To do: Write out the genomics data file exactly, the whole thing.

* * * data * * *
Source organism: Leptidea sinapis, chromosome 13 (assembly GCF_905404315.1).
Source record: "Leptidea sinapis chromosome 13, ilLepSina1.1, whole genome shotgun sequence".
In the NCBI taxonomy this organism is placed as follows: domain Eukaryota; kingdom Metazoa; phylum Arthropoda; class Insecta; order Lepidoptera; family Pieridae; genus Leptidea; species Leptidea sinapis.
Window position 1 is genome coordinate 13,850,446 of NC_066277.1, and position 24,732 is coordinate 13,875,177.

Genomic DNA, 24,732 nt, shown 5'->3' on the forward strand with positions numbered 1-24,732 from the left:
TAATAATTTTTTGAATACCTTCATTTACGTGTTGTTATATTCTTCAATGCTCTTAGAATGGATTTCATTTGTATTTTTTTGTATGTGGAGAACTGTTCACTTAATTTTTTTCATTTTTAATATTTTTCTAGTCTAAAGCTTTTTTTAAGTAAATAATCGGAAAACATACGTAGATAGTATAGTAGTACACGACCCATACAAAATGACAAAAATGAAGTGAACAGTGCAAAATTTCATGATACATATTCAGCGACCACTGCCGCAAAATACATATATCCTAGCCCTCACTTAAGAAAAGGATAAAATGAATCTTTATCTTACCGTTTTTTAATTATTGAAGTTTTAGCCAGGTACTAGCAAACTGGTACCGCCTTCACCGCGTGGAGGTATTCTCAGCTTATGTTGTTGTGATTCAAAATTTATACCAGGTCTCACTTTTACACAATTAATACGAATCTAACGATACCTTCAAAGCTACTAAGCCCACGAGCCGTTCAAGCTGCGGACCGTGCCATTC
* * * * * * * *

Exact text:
Source organism: Leptidea sinapis, chromosome 13 (assembly GCF_905404315.1).
Source record: "Leptidea sinapis chromosome 13, ilLepSina1.1, whole genome shotgun sequence".
In the NCBI taxonomy this organism is placed as follows: domain Eukaryota; kingdom Metazoa; phylum Arthropoda; class Insecta; order Lepidoptera; family Pieridae; genus Leptidea; species Leptidea sinapis.
Window position 1 is genome coordinate 13,850,446 of NC_066277.1, and position 24,732 is coordinate 13,875,177.

Genomic DNA, 24,732 nt, shown 5'->3' on the forward strand with positions numbered 1-24,732 from the left:
TAATAATTTTTTGAATACCTTCATTTACGTGTTGTTATATTCTTCAATGCTCTTAGAATGGATTTCATTTGTATTTTTTTGTATGTGGAGAACTGTTCACTTAATTTTTTTCATTTTTAATATTTTTCTAGTCTAAAGCTTTTTTTAAGTAAATAATCGGAAAACATACGTAGATAGTATAGTAGTACACGACCCATACAAAATGACAAAAATGAAGTGAACAGTGCAAAATTTCATGATACATATTCAGCGACCACTGCCGCAAAATACATATATCCTAGCCCTCACTTAAGAAAAGGATAAAATGAATCTTTATCTTACCGTTTTTTAATTATTGAAGTTTTAGCCAGGTACTAGCAAACTGGTACCGCCTTCACCGCGTGGAGGTATTCTCAGCTTATGTTGTTGTGATTCAAAATTTATACCAGGTCTCACTTTTACACAATTAATACGAATCTAACGATACCTTCAAAGCTACTAAGCCCACGAGCCGTTCAAGCTGCGGACCGTGCCATTC